MERCED — Merced County has lost its hometown congressman, leaving residents to wonder if an "outsider" can do the job.
The resignation of Atwater native Dennis Cardoza after almost a decade as a House Representative gives area residents a choice between two candidates from Fresno.
Democrat Jim Costa and Republican Brian Whelan will be contending for control of the newly drawn District 16, which includes Merced County, parts of Madera County and the city of Fresno.
"I think it could make a difference in the short run," said Nathan Monroe, a political science professor at UC Merced. "At the very minimum it's going to take them some time to familiarize themselves with Merced's interests and problems."
District residents share many of the same concerns and priorities: Water for agriculture and improving the economy top the list.
As a member of the House Agriculture Committee, Cardoza was able to deliver some funding for Central Valley farmers, but many feel he was never able to properly address the Valley's foreclosure crisis.
Having a district representative from Merced gave the community a certain sense of "security," said Deidre Kelsey, Merced County supervisor. However, she lamented Cardoza's inability to raise more concern around the Valley housing crisis.
"He's a homeboy and we appreciated that," she said. "It's also very important that a congressman have relationships with his peers in Congress because that's where the deals are done."
But being a congressman is not only about securing funding for the big ticket items, Monroe said.
"There's always earmarked dollars that go to specific projects -- freeway overpasses get built, roads get repaired, funding goes to particular programs," he said. "All of that can happen in a very targeted way."
For example, in 2009 Cardoza secured about $230,000 in earmarked funds for the Merced Theatre restoration project.
However, over the last few years, Congress has significantly curtailed the use of earmarks, which puts language into a bill for funding or tax relief on a specific project.
"I don't see it as being a very big deal as long as the earmarks are gone," said Merced Mayor Stan Thurston. "If you look beyond that, no matter where the congressman comes from they're going to have their field representatives here to take care of local issues."
There's a misunderstanding about who does what in the political system, said David Schecter, chairman of political science at California State University, Fresno. "I don't think it matters at all where someone lives," he said. "We don't even require a congressman to live in their district."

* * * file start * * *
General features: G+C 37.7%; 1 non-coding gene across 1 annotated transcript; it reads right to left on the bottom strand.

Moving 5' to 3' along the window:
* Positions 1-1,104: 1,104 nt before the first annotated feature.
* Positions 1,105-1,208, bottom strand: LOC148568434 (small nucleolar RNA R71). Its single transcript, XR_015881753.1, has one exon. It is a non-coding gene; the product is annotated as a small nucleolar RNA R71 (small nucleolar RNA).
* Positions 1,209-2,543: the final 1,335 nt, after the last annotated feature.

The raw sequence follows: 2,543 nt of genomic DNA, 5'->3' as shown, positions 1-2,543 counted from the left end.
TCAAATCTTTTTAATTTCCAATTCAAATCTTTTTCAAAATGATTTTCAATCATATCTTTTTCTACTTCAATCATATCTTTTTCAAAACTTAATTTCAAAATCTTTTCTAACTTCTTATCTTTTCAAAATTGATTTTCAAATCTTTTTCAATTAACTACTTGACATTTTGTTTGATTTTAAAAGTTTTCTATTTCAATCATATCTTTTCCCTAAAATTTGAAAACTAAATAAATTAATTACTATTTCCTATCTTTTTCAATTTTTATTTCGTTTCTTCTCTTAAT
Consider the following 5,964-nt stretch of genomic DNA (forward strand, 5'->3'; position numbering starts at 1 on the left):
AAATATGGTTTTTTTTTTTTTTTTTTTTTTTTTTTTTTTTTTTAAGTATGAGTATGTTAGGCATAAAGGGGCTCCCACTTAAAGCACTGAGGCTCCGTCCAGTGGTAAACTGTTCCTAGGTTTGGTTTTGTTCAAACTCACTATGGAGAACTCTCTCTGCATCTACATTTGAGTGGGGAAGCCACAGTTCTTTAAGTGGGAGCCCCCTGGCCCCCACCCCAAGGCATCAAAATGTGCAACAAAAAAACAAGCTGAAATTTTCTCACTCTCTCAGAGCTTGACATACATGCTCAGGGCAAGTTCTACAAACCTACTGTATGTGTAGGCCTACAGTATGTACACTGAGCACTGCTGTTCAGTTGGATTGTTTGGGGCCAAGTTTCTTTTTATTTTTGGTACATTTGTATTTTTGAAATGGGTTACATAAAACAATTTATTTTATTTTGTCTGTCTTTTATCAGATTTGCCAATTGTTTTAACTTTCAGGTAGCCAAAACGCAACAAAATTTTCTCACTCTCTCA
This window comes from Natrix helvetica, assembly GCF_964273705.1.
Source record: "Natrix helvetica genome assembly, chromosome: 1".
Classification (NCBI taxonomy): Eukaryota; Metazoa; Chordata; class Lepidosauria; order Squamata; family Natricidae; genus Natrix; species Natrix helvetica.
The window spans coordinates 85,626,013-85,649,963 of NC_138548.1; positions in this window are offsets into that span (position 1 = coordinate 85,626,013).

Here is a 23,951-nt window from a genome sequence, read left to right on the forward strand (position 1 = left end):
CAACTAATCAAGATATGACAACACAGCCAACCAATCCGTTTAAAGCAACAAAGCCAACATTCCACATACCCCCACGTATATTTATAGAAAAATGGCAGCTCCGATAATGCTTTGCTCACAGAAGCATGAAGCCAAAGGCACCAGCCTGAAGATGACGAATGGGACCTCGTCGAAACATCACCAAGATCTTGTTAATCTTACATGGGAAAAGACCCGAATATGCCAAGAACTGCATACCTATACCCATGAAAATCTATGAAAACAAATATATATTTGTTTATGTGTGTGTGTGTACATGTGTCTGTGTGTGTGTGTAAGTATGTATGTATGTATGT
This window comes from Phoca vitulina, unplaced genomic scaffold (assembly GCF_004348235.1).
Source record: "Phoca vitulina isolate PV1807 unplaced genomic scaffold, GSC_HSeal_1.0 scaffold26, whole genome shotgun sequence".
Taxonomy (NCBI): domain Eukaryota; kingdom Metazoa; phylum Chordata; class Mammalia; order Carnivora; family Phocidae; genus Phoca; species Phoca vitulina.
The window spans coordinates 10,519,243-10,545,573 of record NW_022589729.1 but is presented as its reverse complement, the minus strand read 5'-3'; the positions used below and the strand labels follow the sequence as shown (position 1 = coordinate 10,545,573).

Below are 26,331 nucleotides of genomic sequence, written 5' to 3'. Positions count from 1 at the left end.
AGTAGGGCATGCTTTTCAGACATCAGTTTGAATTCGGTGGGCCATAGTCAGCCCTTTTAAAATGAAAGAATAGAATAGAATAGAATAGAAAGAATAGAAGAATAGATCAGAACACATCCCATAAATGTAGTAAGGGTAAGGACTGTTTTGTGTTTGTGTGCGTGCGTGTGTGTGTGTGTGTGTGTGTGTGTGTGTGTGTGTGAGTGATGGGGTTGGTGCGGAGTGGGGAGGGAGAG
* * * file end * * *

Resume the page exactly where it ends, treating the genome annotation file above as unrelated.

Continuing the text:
Once funding legislation is established in Washington, it's most often the state Legislature that decides how resources will be allocated, Schecter argues.
"It won't be an act of Congress that gets UC Merced a medical school," Schecter said. "It will be the infighting among the UCs for state dollars."
However, Congressman Costa disagrees: "You can't rely on getting funds for (the) UC and simply hope and pray that you can get a medical school in Merced. You (have) got to know how the system works and have to know Merced County."
Forming an advocacy group and reaching out to the UC Board of Regents goes a long way to securing something such as a medical school, Costa said.
Whelan echoed the sentiment that representatives can have an impact locally by fostering relationships and forming partnerships.
"Each local leader or group has their roles and functions, and ideally the representative will coordinate and be the voice in D.C. for those locally," he said. "It's a 700,000-person district -- it's not possible without the support of the local community."
Regardless of how precisely House members can focus their efforts, Schecter said, special interests in Merced County would be wise to reach out to the district candidates. "The voters have to step up in a democracy and tell their representatives what's important."
Monroe agreed: "They should expect a period of trying to get know those representatives, and those representatives getting to know them. It's going to be important for Merced residents to voice their concerns and needs."
"It's always a concern when that person doesn't live directly in your community," Kelsey said. "But it doesn't have to be. If the rep is good they will get to know the community."
Reporter Joshua Emerson Smith can be reached at (209) 385-2486 or firstname.lastname@example.org.